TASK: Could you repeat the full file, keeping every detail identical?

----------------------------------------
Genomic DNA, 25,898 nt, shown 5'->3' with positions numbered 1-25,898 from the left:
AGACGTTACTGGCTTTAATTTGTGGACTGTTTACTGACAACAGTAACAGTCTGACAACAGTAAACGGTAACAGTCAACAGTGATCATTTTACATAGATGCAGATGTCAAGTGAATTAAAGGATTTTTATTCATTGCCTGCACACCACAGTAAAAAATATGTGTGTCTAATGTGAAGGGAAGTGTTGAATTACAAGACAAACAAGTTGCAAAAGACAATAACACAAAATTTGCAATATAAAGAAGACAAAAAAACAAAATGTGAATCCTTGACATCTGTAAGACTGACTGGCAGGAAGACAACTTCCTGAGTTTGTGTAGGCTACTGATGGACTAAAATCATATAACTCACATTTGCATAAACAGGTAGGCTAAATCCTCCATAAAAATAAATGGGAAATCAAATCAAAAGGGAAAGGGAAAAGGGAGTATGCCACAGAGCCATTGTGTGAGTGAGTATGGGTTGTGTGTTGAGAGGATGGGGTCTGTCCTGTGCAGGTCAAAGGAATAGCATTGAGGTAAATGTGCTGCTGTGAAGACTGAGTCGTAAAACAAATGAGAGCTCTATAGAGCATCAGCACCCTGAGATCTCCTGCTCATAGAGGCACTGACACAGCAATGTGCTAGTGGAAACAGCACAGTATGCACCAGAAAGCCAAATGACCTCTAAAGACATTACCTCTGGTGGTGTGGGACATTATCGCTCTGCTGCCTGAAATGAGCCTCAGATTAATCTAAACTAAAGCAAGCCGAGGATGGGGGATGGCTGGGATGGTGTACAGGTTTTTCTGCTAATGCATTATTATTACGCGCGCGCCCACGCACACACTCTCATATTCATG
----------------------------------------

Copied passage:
Genomic DNA, 25,898 nt, shown 5'->3' with positions numbered 1-25,898 from the left:
AGACGTTACTGGCTTTAATTTGTGGACTGTTTACTGACAACAGTAACAGTCTGACAACAGTAAACGGTAACAGTCAACAGTGATCATTTTACATAGATGCAGATGTCAAGTGAATTAAAGGATTTTTATTCATTGCCTGCACACCACAGTAAAAAATATGTGTGTCTAATGTGAAGGGAAGTGTTGAATTACAAGACAAACAAGTTGCAAAAGACAATAACACAAAATTTGCAATATAAAGAAGACAAAAAAACAAAATGTGAATCCTTGACATCTGTAAGACTGACTGGCAGGAAGACAACTTCCTGAGTTTGTGTAGGCTACTGATGGACTAAAATCATATAACTCACATTTGCATAAACAGGTAGGCTAAATCCTCCATAAAAATAAATGGGAAATCAAATCAAAAGGGAAAGGGAAAAGGGAGTATGCCACAGAGCCATTGTGTGAGTGAGTATGGGTTGTGTGTTGAGAGGATGGGGTCTGTCCTGTGCAGGTCAAAGGAATAGCATTGAGGTAAATGTGCTGCTGTGAAGACTGAGTCGTAAAACAAATGAGAGCTCTATAGAGCATCAGCACCCTGAGATCTCCTGCTCATAGAGGCACTGACACAGCAATGTGCTAGTGGAAACAGCACAGTATGCACCAGAAAGCCAAATGACCTCTAAAGACATTACCTCTGGTGGTGTGGGACATTATCGCTCTGCTGCCTGAAATGAGCCTCAGATTAATCTAAACTAAAGCAAGCCGAGGATGGGGGATGGCTGGGATGGTGTACAGGTTTTTCTGCTAATGCATTATTATTACGCGCGCGCCCACGCACACACTCTCATATTCATG